Gentoo Linux Founder Leaves Microsoft

By Peter Galli  |  Posted 2006-02-15 Print this article Print

Gentoo Linux's former leader leaves Microsoft after less than a year.

Daniel Robbins, the founder of Gentoo Linux and its former chief architect, has announced that he has left his position at Microsoft. Robbins shocked the Linux world in June 2005 when he announced in a note to the Gentoo Foundation that he was leaving Gentoo to help "Microsoft to understand open source and community-based projects."
Now, it seems, Robbins has had enough of Microsoft.
Sources said that Robbins wasnt happy working at Microsofts Linux and Open Source Software technology group. Microsofts Linux and Open Source Lab is devoted to testing and comparing Windows and Linux in legacy environments, including the effectiveness of each platforms patching process, and checking on how Microsoft integrates and/or supports open source code in its products. Bill Hilf, the director of Platform Technology Strategy at Microsoft, told Ziff Davis Internet in an interview at the OSBC (Open Source Business Conference) in San Francisco on Feb. 14 that Robbins and his family wanted go back to their hometown of Albuquerque, N.M. He also wanted to be more involved in product development, rather than the research role he had at Microsofts Linux and Open Source Lab in Redmond, Wash. Read the full story on Linux-Watch: Gentoo Linux Founder Leaves Microsoft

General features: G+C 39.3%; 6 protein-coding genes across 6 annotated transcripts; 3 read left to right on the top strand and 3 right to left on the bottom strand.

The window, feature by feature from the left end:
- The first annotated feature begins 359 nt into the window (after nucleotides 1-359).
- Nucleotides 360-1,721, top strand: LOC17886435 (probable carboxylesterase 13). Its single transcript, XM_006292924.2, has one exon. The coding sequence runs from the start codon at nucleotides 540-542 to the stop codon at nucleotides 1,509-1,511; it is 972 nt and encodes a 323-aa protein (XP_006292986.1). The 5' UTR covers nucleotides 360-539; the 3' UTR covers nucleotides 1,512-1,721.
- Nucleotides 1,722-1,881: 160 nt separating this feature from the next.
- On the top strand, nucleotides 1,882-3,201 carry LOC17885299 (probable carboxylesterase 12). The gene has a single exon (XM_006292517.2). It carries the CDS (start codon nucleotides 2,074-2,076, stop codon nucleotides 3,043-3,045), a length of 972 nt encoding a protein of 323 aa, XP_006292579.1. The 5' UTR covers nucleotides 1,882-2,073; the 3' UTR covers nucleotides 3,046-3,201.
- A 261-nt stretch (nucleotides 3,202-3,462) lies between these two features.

Peter Galli has been a financial/technology reporter for 12 years at leading publications in South Africa, the UK and the US. He has been Investment Editor of South Africa's Business Day Newspaper, the sister publication of the Financial Times of London.

He was also Group Financial Communications Manager for First National Bank, the second largest banking group in South Africa before moving on to become Executive News Editor of Business Report, the largest daily financial newspaper in South Africa, owned by the global Independent Newspapers group.

He was responsible for a national reporting team of 20 based in four bureaus. He also edited and contributed to its weekly technology page, and launched a financial and technology radio service supplying daily news bulletins to the national broadcaster, the South African Broadcasting Corporation, which were then distributed to some 50 radio stations across the country.

He was then transferred to San Francisco as Business Report's U.S. Correspondent to cover Silicon Valley, trade and finance between the US, Europe and emerging markets like South Africa. After serving that role for more than two years, he joined eWeek as a Senior Editor, covering software platforms in August 2000.

He has comprehensively covered Microsoft and its Windows and .Net platforms, as well as the many legal challenges it has faced. He has also focused on Sun Microsystems and its Solaris operating environment, Java and Unix offerings. He covers developments in the open source community, particularly around the Linux kernel and the effects it will have on the enterprise.

He has written extensively about new products for the Linux and Unix platforms, the development of open standards and critically looked at the potential Linux has to offer an alternative operating system and platform to Windows, .Net and Unix-based solutions like Solaris.

His interviews with senior industry executives include Microsoft CEO Steve Ballmer, Linus Torvalds, the original developer of the Linux operating system, Sun CEO Scot McNealy, and Bill Zeitler, a senior vice president at IBM.

For numerous examples of his writing you can search under his name at the eWEEK Website at


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